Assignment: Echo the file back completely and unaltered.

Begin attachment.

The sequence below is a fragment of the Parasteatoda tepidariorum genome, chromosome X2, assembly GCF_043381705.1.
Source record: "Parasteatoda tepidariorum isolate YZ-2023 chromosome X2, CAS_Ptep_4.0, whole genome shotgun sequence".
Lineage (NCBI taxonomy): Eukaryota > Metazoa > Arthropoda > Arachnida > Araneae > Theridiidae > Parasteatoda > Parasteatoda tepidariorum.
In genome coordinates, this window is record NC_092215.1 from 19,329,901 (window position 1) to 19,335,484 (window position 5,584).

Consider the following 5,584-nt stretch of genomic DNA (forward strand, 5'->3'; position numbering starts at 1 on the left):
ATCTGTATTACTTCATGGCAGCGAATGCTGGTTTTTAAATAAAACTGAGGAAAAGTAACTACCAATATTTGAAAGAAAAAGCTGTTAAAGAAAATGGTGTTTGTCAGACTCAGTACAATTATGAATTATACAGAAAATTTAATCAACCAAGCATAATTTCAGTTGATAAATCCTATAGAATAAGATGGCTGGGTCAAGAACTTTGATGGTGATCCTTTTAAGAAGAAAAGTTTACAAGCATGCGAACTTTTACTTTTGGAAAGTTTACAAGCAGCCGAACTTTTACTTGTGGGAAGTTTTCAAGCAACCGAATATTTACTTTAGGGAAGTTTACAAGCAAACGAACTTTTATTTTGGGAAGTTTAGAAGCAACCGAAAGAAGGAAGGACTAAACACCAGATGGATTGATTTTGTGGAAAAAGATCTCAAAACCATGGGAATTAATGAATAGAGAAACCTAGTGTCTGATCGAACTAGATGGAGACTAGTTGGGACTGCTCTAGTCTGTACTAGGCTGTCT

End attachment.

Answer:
The sequence below is a fragment of the Parasteatoda tepidariorum genome, chromosome X2, assembly GCF_043381705.1.
Source record: "Parasteatoda tepidariorum isolate YZ-2023 chromosome X2, CAS_Ptep_4.0, whole genome shotgun sequence".
Lineage (NCBI taxonomy): Eukaryota > Metazoa > Arthropoda > Arachnida > Araneae > Theridiidae > Parasteatoda > Parasteatoda tepidariorum.
In genome coordinates, this window is record NC_092215.1 from 19,329,901 (window position 1) to 19,335,484 (window position 5,584).

Consider the following 5,584-nt stretch of genomic DNA (forward strand, 5'->3'; position numbering starts at 1 on the left):
ATCTGTATTACTTCATGGCAGCGAATGCTGGTTTTTAAATAAAACTGAGGAAAAGTAACTACCAATATTTGAAAGAAAAAGCTGTTAAAGAAAATGGTGTTTGTCAGACTCAGTACAATTATGAATTATACAGAAAATTTAATCAACCAAGCATAATTTCAGTTGATAAATCCTATAGAATAAGATGGCTGGGTCAAGAACTTTGATGGTGATCCTTTTAAGAAGAAAAGTTTACAAGCATGCGAACTTTTACTTTTGGAAAGTTTACAAGCAGCCGAACTTTTACTTGTGGGAAGTTTTCAAGCAACCGAATATTTACTTTAGGGAAGTTTACAAGCAAACGAACTTTTATTTTGGGAAGTTTAGAAGCAACCGAAAGAAGGAAGGACTAAACACCAGATGGATTGATTTTGTGGAAAAAGATCTCAAAACCATGGGAATTAATGAATAGAGAAACCTAGTGTCTGATCGAACTAGATGGAGACTAGTTGGGACTGCTCTAGTCTGTACTAGGCTGTCT